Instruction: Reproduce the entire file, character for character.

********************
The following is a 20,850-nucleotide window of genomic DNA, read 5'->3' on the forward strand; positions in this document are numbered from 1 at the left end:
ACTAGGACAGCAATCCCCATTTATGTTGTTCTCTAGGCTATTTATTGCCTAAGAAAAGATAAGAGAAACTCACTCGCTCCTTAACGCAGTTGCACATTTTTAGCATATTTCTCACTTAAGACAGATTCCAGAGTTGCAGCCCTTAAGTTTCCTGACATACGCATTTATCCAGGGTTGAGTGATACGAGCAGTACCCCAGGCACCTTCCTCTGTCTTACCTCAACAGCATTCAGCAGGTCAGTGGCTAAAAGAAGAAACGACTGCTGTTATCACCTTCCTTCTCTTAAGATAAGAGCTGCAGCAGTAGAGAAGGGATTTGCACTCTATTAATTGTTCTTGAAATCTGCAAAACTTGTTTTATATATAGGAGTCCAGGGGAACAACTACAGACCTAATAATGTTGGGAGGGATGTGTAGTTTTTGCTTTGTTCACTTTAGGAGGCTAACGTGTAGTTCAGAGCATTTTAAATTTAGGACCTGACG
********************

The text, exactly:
The following is a 20,850-nucleotide window of genomic DNA, read 5'->3' on the forward strand; positions in this document are numbered from 1 at the left end:
ACTAGGACAGCAATCCCCATTTATGTTGTTCTCTAGGCTATTTATTGCCTAAGAAAAGATAAGAGAAACTCACTCGCTCCTTAACGCAGTTGCACATTTTTAGCATATTTCTCACTTAAGACAGATTCCAGAGTTGCAGCCCTTAAGTTTCCTGACATACGCATTTATCCAGGGTTGAGTGATACGAGCAGTACCCCAGGCACCTTCCTCTGTCTTACCTCAACAGCATTCAGCAGGTCAGTGGCTAAAAGAAGAAACGACTGCTGTTATCACCTTCCTTCTCTTAAGATAAGAGCTGCAGCAGTAGAGAAGGGATTTGCACTCTATTAATTGTTCTTGAAATCTGCAAAACTTGTTTTATATATAGGAGTCCAGGGGAACAACTACAGACCTAATAATGTTGGGAGGGATGTGTAGTTTTTGCTTTGTTCACTTTAGGAGGCTAACGTGTAGTTCAGAGCATTTTAAATTTAGGACCTGACG